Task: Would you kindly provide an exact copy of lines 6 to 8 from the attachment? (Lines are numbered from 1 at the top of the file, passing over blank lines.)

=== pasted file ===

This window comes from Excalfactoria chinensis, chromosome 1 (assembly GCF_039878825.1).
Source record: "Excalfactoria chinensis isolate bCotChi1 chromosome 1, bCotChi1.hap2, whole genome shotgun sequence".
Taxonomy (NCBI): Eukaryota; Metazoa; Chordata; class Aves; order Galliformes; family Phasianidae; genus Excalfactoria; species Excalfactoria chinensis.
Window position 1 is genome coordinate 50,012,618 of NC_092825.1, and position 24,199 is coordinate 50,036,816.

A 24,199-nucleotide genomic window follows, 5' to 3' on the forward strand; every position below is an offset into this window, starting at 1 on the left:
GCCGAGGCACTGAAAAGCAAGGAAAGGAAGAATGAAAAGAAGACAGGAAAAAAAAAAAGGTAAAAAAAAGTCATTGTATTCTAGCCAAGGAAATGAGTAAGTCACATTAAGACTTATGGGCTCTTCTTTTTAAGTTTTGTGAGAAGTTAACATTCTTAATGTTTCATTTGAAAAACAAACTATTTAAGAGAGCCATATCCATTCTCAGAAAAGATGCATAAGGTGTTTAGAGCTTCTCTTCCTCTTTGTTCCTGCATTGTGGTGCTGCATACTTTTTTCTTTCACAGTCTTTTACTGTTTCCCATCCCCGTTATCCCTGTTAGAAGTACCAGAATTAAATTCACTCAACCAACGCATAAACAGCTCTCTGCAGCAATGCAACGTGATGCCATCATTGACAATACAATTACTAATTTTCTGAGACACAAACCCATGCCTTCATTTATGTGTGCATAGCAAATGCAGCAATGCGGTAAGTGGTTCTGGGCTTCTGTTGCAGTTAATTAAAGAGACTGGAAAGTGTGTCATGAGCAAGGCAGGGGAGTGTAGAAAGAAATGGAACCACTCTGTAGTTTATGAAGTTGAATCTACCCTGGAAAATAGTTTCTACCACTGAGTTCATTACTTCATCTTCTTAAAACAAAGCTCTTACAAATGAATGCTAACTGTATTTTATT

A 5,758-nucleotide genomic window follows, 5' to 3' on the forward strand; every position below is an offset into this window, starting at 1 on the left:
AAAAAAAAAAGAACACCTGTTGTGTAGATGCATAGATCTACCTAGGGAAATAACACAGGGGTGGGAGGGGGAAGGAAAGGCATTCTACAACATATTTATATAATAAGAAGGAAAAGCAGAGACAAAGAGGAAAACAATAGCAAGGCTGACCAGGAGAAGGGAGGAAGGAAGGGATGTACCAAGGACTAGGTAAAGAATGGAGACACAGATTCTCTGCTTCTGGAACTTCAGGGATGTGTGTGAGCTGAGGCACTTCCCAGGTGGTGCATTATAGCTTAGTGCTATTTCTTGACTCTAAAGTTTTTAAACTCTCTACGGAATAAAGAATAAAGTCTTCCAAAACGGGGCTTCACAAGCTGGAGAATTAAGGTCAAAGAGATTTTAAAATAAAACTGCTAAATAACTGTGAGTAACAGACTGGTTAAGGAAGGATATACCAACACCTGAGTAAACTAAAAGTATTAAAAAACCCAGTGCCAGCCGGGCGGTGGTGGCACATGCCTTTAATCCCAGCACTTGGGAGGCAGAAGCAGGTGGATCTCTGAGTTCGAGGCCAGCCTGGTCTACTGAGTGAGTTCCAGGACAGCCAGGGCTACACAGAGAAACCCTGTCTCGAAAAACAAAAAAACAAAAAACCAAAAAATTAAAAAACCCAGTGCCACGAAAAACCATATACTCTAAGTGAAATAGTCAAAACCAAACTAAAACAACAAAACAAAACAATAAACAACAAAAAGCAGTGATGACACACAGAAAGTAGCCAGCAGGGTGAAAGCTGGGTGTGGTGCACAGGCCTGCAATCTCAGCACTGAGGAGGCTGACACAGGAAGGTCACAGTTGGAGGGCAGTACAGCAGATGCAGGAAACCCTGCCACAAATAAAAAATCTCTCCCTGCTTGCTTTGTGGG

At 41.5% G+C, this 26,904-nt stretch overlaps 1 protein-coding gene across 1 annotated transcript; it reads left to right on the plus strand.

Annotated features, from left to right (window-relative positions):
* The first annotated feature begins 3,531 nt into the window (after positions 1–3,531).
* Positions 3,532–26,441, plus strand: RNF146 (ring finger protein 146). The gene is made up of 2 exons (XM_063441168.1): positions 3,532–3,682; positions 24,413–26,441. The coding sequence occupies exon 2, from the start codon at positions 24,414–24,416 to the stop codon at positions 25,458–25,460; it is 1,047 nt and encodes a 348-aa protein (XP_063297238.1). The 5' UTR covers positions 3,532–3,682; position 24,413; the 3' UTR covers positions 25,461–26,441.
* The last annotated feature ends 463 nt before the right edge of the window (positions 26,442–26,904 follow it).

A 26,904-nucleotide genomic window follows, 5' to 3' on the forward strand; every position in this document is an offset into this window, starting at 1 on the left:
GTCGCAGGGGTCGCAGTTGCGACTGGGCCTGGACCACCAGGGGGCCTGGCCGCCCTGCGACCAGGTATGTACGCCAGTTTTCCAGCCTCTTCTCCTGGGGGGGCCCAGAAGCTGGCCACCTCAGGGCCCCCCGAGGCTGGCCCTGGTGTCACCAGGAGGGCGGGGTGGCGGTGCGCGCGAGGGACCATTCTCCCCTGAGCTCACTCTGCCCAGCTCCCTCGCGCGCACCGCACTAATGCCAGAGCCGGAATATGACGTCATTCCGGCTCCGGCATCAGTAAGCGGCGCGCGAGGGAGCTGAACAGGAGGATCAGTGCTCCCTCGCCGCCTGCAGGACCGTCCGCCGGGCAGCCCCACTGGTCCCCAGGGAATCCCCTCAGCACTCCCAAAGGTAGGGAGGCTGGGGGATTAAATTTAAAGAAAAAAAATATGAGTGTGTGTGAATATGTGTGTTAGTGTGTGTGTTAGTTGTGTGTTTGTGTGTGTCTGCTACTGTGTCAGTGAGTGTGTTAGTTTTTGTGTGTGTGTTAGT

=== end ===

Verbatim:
GCCGAGGCACTGAAAAGCAAGGAAAGGAAGAATGAAAAGAAGACAGGAAAAAAAAAAAGGTAAAAAAAAGTCATTGTATTCTAGCCAAGGAAATGAGTAAGTCACATTAAGACTTATGGGCTCTTCTTTTTAAGTTTTGTGAGAAGTTAACATTCTTAATGTTTCATTTGAAAAACAAACTATTTAAGAGAGCCATATCCATTCTCAGAAAAGATGCATAAGGTGTTTAGAGCTTCTCTTCCTCTTTGTTCCTGCATTGTGGTGCTGCATACTTTTTTCTTTCACAGTCTTTTACTGTTTCCCATCCCCGTTATCCCTGTTAGAAGTACCAGAATTAAATTCACTCAACCAACGCATAAACAGCTCTCTGCAGCAATGCAACGTGATGCCATCATTGACAATACAATTACTAATTTTCTGAGACACAAACCCATGCCTTCATTTATGTGTGCATAGCAAATGCAGCAATGCGGTAAGTGGTTCTGGGCTTCTGTTGCAGTTAATTAAAGAGACTGGAAAGTGTGTCATGAGCAAGGCAGGGGAGTGTAGAAAGAAATGGAACCACTCTGTAGTTTATGAAGTTGAATCTACCCTGGAAAATAGTTTCTACCACTGAGTTCATTACTTCATCTTCTTAAAACAAAGCTCTTACAAATGAATGCTAACTGTATTTTATT

A 5,758-nucleotide genomic window follows, 5' to 3' on the forward strand; every position below is an offset into this window, starting at 1 on the left:
AAAAAAAAAAGAACACCTGTTGTGTAGATGCATAGATCTACCTAGGGAAATAACACAGGGGTGGGAGGGGGAAGGAAAGGCATTCTACAACATATTTATATAATAAGAAGGAAAAGCAGAGACAAAGAGGAAAACAATAGCAAGGCTGACCAGGAGAAGGGAGGAAGGAAGGGATGTACCAAGGACTAGGTAAAGAATGGAGACACAGATTCTCTGCTTCTGGAACTTCAGGGATGTGTGTGAGCTGAGGCACTTCCCAGGTGGTGCATTATAGCTTAGTGCTATTTCTTGACTCTAAAGTTTTTAAACTCTCTACGGAATAAAGAATAAAGTCTTCCAAAACGGGGCTTCACAAGCTGGAGAATTAAGGTCAAAGAGATTTTAAAATAAAACTGCTAAATAACTGTGAGTAACAGACTGGTTAAGGAAGGATATACCAACACCTGAGTAAACTAAAAGTATTAAAAAACCCAGTGCCAGCCGGGCGGTGGTGGCACATGCCTTTAATCCCAGCACTTGGGAGGCAGAAGCAGGTGGATCTCTGAGTTCGAGGCCAGCCTGGTCTACTGAGTGAGTTCCAGGACAGCCAGGGCTACACAGAGAAACCCTGTCTCGAAAAACAAAAAAACAAAAAACCAAAAAATTAAAAAACCCAGTGCCACGAAAAACCATATACTCTAAGTGAAATAGTCAAAACCAAACTAAAACAACAAAACAAAACAATAAACAACAAAAAGCAGTGATGACACACAGAAAGTAGCCAGCAGGGTGAAAGCTGGGTGTGGTGCACAGGCCTGCAATCTCAGCACTGAGGAGGCTGACACAGGAAGGTCACAGTTGGAGGGCAGTACAGCAGATGCAGGAAACCCTGCCACAAATAAAAAATCTCTCCCTGCTTGCTTTGTGGG